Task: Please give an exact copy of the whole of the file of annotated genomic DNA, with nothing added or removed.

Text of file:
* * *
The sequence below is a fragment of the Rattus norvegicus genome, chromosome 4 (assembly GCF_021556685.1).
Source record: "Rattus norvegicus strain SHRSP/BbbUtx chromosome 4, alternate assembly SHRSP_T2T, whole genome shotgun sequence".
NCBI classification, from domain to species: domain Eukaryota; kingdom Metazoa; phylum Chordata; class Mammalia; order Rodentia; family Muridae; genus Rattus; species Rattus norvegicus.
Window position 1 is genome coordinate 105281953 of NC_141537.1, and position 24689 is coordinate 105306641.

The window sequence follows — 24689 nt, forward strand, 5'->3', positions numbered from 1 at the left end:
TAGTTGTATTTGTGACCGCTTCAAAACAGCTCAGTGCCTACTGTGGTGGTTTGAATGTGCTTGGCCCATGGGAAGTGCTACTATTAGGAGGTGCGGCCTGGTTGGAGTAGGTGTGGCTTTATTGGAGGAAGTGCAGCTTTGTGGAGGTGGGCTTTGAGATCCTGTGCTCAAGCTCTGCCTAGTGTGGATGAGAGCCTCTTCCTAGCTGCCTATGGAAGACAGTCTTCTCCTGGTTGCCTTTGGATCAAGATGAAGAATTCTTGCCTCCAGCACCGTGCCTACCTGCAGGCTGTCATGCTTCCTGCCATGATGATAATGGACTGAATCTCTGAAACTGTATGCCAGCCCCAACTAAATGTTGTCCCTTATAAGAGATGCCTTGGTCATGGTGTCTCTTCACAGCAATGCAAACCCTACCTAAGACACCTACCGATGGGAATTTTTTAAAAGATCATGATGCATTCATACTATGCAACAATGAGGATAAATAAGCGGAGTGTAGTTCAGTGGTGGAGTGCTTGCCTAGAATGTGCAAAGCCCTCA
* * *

The sequence below is a fragment of the Rattus norvegicus genome, chromosome 4 (assembly GCF_021556685.1).
Source record: "Rattus norvegicus strain SHRSP/BbbUtx chromosome 4, alternate assembly SHRSP_T2T, whole genome shotgun sequence".
NCBI classification, from domain to species: domain Eukaryota; kingdom Metazoa; phylum Chordata; class Mammalia; order Rodentia; family Muridae; genus Rattus; species Rattus norvegicus.
Window position 1 is genome coordinate 105281953 of NC_141537.1, and position 24689 is coordinate 105306641.

The window sequence follows — 24689 nt, forward strand, 5'->3', positions numbered from 1 at the left end:
TAGTTGTATTTGTGACCGCTTCAAAACAGCTCAGTGCCTACTGTGGTGGTTTGAATGTGCTTGGCCCATGGGAAGTGCTACTATTAGGAGGTGCGGCCTGGTTGGAGTAGGTGTGGCTTTATTGGAGGAAGTGCAGCTTTGTGGAGGTGGGCTTTGAGATCCTGTGCTCAAGCTCTGCCTAGTGTGGATGAGAGCCTCTTCCTAGCTGCCTATGGAAGACAGTCTTCTCCTGGTTGCCTTTGGATCAAGATGAAGAATTCTTGCCTCCAGCACCGTGCCTACCTGCAGGCTGTCATGCTTCCTGCCATGATGATAATGGACTGAATCTCTGAAACTGTATGCCAGCCCCAACTAAATGTTGTCCCTTATAAGAGATGCCTTGGTCATGGTGTCTCTTCACAGCAATGCAAACCCTACCTAAGACACCTACCGATGGGAATTTTTTAAAAGATCATGATGCATTCATACTATGCAACAATGAGGATAAATAAGCGGAGTGTAGTTCAGTGGTGGAGTGCTTGCCTAGAATGTGCAAAGCCCTCA